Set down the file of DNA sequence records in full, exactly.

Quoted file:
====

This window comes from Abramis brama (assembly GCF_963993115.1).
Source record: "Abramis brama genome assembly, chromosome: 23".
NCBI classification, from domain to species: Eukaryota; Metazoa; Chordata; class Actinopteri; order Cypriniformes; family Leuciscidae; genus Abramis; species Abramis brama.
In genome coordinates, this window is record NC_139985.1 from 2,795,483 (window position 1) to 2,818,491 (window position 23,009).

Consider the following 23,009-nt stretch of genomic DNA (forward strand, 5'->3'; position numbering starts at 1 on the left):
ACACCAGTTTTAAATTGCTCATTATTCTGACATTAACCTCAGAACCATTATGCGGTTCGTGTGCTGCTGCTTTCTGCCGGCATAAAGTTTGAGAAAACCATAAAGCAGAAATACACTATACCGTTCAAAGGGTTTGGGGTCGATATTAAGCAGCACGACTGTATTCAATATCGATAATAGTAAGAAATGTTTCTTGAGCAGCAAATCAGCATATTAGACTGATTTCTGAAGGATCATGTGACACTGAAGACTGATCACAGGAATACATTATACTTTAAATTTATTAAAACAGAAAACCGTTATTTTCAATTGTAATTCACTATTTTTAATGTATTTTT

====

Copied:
This window comes from Abramis brama (assembly GCF_963993115.1).
Source record: "Abramis brama genome assembly, chromosome: 23".
NCBI classification, from domain to species: Eukaryota; Metazoa; Chordata; class Actinopteri; order Cypriniformes; family Leuciscidae; genus Abramis; species Abramis brama.
In genome coordinates, this window is record NC_139985.1 from 2,795,483 (window position 1) to 2,818,491 (window position 23,009).

Consider the following 23,009-nt stretch of genomic DNA (forward strand, 5'->3'; position numbering starts at 1 on the left):
ACACCAGTTTTAAATTGCTCATTATTCTGACATTAACCTCAGAACCATTATGCGGTTCGTGTGCTGCTGCTTTCTGCCGGCATAAAGTTTGAGAAAACCATAAAGCAGAAATACACTATACCGTTCAAAGGGTTTGGGGTCGATATTAAGCAGCACGACTGTATTCAATATCGATAATAGTAAGAAATGTTTCTTGAGCAGCAAATCAGCATATTAGACTGATTTCTGAAGGATCATGTGACACTGAAGACTGATCACAGGAATACATTATACTTTAAATTTATTAAAACAGAAAACCGTTATTTTCAATTGTAATTCACTATTTTTAATGTATTTTT